I was lamenting on the way to the theater to see Logan (2017) that I am feeling burned out on comic book movies. I’m tired of the frenetic action, of the explosions for no reason, of the lack of plot and character development. The occasional action-movie-because-fun is awesome, and I usually love the big summer blockbusters (yeah, I’m that type that enjoys the Big Movie Experience), but the ones we’ve gotten for the last ten years have felt stale and don’t hold up as well to second-watchings. Logan takes the “comic book movie” and pulls it into the realm of another genre entirely, of drama and dark action more akin to an old western than to the latest Avengers movie. And I have to say– I loved it.
Logan takes place in the year 2029, and drops us there will little context other than what we can pick up from the small hints we get on screen. The result is that, as a viewer, your only familiar touchstone is the character of Logan himself (Hugh Jackman), except he is no longer the familiar Wolverine, but a limo driver along the US-Mexico border. He is the oldest we’ve ever seen him and there are hints that something is very wrong, though nothing is ever clarified; nor does it need to be.
Logan isn’t the only one showing signs of age. Charles Xavior (Patrick Stewart) is here, too, and there are hints that something has gone very wrong for him, too. He is now a nonagenarian (as he proudly tells someone), and his mind has become a thing to be feared. We never find out exactly what happened to land him in the desert with Logan, though there are heavy hints at it throughout, and this is another case where less is more. Patrick Stewart gives an outstanding performance as a man who was once in charge of his life, and even one of the most powerful people in the world, but is now reduced to the faults of his own mind as it decays with age and disease. The frustration and anguish he feels is potent, as is the struggle between him and Jackman’s Logan, who has clearly been Charles’s caretaker for a long, long time. The two men have wound up together at the end of it all, whether by choice or by default it is hard to say, but a father-son relationship is clearly implicated.
This film tackles issues of aging and the burden of care as well as lived-with depression stretching out over months into years of darkness hardened into anger. Charles Xavior is frustrated; Logan is exhausted, ready to let go of his own life except for this obligation he still has to Charles. And into this complicated sphere is thrust Laura: unexpected and unexplainable. Laura (Dafne Keen) is at first silent (though Charles says he is communicating with her) and mysterious, though bears a striking resemblance to someone else in several key ways. Where she comes from is a mystery that Logan must solve, but also what to do with her when circumstance foists her upon him.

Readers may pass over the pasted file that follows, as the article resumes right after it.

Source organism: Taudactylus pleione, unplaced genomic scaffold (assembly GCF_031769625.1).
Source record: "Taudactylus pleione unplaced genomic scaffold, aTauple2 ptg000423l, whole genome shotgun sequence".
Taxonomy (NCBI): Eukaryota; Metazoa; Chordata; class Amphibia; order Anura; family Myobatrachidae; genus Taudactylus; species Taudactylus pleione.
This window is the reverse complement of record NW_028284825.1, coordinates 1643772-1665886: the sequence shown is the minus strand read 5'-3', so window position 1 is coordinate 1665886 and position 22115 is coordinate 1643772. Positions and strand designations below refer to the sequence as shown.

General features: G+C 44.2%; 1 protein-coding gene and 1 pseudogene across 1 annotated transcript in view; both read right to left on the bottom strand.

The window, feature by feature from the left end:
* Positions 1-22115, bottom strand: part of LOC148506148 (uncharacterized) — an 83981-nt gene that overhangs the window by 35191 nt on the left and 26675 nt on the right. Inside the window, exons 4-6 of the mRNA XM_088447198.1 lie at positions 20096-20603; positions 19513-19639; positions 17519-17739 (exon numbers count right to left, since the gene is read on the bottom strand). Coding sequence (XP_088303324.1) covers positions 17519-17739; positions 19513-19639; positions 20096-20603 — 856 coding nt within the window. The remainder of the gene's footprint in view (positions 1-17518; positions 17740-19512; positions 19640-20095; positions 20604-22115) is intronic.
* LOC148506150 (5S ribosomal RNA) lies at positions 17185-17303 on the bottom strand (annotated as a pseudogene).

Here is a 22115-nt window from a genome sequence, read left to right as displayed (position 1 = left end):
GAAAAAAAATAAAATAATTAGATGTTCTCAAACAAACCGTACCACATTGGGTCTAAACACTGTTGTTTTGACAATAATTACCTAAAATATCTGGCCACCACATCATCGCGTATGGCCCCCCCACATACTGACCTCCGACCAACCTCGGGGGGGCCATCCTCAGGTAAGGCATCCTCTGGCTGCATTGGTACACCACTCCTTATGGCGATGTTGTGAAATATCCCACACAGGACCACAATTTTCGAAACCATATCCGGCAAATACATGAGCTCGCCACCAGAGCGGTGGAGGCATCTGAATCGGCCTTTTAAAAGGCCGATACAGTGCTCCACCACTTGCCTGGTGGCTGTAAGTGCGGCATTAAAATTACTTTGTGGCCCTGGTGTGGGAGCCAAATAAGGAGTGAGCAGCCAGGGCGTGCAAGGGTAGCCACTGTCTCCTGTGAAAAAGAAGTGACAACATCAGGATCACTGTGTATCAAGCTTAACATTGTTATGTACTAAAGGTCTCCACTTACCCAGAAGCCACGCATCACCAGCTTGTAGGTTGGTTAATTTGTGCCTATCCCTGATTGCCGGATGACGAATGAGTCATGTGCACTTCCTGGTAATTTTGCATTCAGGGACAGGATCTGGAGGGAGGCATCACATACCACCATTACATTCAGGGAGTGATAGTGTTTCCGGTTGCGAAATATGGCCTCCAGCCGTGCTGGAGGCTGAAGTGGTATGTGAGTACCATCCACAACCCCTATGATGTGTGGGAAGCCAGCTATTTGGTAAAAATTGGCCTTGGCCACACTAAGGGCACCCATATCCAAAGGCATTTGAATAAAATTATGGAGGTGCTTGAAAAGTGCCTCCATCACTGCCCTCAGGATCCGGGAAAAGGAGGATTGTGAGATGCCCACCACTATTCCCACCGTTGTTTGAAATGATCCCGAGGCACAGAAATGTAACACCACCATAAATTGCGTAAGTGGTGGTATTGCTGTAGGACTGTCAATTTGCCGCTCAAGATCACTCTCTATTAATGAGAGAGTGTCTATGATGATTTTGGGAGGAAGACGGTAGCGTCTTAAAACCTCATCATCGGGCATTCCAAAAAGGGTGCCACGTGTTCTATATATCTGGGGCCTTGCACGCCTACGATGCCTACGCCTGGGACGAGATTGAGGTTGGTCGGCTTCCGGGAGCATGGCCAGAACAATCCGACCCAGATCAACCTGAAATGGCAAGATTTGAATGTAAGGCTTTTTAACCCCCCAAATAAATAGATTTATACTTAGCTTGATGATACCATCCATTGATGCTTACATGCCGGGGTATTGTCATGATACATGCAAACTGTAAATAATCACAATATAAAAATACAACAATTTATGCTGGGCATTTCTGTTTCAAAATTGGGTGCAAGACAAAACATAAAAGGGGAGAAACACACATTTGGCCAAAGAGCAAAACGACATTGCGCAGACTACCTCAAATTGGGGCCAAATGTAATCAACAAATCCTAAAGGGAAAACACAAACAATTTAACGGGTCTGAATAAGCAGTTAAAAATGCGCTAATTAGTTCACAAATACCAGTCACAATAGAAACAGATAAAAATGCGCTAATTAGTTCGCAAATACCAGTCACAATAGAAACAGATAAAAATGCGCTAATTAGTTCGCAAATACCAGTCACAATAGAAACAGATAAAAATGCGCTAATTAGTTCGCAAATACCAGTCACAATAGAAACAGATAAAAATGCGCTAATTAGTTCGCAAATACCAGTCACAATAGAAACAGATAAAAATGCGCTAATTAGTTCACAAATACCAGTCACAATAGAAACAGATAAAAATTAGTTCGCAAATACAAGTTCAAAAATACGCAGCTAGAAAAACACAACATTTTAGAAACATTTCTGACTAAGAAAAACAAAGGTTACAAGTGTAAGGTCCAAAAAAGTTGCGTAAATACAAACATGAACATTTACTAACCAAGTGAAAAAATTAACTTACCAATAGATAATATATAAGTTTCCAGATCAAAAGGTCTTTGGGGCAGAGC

Laura has a lot of challenges because of her own upbringing but also because of being simply who she is is dangerous to anyone around her. She is eleven years old and has already experienced far more in her life than most people could over several lifetimes, and yet there is still a piece of that child-like state inside of her despite the knowledge she has of how cruel the world is. Laura and Logan are parallels in many ways, and the longer they are together, the stronger those connections become.
Ultimately this is a story about legacy. Is your life just a series of events turned into stories by the people who experience it second hand, written into an unbelievable narrative like a comic book, or is there more to it than that? Is family only your shared genetics or is it the group of people you choose to bring in? Or is there some other gray area in between these places, where the chosen and the genetic mingle to a point where family is a much more potent but also nebulous thing? Logan may not find the answers to these questions himself, but they permeate his narrative in a deep way.
In comic book movies, the occasional switch-up (think The Dark Knight or Deadpool) does really well because, I think, it breaks the mold that we are all getting a little tired of. Logan takes that a step further and offers us what doesn’t seem so much like a comic book movie anymore, but more of a drama that centers around aging and legacy and family. This film succeeds because it breathes where it needs to breathe, it sits with its characters in the circumstances they find themselves, and allows the time for emotional connections with characters that we haven’t gotten to go deep with before. Even if you don’t like “comic book movies” there’s a good chance you’ll enjoy this one.